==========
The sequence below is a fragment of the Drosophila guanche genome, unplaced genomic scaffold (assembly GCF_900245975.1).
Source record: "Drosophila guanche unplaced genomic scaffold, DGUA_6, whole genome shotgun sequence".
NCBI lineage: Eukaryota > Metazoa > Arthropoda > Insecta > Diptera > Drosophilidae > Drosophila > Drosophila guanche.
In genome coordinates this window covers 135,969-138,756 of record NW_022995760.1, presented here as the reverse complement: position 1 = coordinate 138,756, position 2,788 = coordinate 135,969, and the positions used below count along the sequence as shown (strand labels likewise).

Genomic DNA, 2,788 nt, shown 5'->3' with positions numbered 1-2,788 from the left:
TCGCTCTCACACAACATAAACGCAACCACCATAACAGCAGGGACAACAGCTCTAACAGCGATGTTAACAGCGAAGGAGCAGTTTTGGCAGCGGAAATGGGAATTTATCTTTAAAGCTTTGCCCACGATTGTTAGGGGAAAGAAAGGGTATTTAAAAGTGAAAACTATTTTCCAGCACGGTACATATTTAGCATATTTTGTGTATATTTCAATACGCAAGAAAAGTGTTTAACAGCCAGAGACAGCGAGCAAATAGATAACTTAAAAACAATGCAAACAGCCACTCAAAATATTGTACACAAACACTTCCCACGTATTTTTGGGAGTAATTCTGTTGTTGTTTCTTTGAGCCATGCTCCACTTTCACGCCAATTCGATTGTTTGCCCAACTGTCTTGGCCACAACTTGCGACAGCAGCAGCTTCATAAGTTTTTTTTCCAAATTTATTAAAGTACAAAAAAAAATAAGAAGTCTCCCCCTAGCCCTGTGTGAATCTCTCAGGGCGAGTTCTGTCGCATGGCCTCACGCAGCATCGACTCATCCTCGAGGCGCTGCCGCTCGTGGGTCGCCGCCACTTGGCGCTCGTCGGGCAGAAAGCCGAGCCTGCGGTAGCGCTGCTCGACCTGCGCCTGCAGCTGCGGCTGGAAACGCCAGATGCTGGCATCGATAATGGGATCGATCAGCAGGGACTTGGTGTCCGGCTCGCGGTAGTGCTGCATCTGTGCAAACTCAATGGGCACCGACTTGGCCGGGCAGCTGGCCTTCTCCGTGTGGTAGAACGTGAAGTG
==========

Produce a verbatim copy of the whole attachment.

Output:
The sequence below is a fragment of the Drosophila guanche genome, unplaced genomic scaffold (assembly GCF_900245975.1).
Source record: "Drosophila guanche unplaced genomic scaffold, DGUA_6, whole genome shotgun sequence".
NCBI lineage: Eukaryota > Metazoa > Arthropoda > Insecta > Diptera > Drosophilidae > Drosophila > Drosophila guanche.
In genome coordinates this window covers 135,969-138,756 of record NW_022995760.1, presented here as the reverse complement: position 1 = coordinate 138,756, position 2,788 = coordinate 135,969, and the positions used below count along the sequence as shown (strand labels likewise).

Genomic DNA, 2,788 nt, shown 5'->3' with positions numbered 1-2,788 from the left:
TCGCTCTCACACAACATAAACGCAACCACCATAACAGCAGGGACAACAGCTCTAACAGCGATGTTAACAGCGAAGGAGCAGTTTTGGCAGCGGAAATGGGAATTTATCTTTAAAGCTTTGCCCACGATTGTTAGGGGAAAGAAAGGGTATTTAAAAGTGAAAACTATTTTCCAGCACGGTACATATTTAGCATATTTTGTGTATATTTCAATACGCAAGAAAAGTGTTTAACAGCCAGAGACAGCGAGCAAATAGATAACTTAAAAACAATGCAAACAGCCACTCAAAATATTGTACACAAACACTTCCCACGTATTTTTGGGAGTAATTCTGTTGTTGTTTCTTTGAGCCATGCTCCACTTTCACGCCAATTCGATTGTTTGCCCAACTGTCTTGGCCACAACTTGCGACAGCAGCAGCTTCATAAGTTTTTTTTCCAAATTTATTAAAGTACAAAAAAAAATAAGAAGTCTCCCCCTAGCCCTGTGTGAATCTCTCAGGGCGAGTTCTGTCGCATGGCCTCACGCAGCATCGACTCATCCTCGAGGCGCTGCCGCTCGTGGGTCGCCGCCACTTGGCGCTCGTCGGGCAGAAAGCCGAGCCTGCGGTAGCGCTGCTCGACCTGCGCCTGCAGCTGCGGCTGGAAACGCCAGATGCTGGCATCGATAATGGGATCGATCAGCAGGGACTTGGTGTCCGGCTCGCGGTAGTGCTGCATCTGTGCAAACTCAATGGGCACCGACTTGGCCGGGCAGCTGGCCTTCTCCGTGTGGTAGAACGTGAAGTG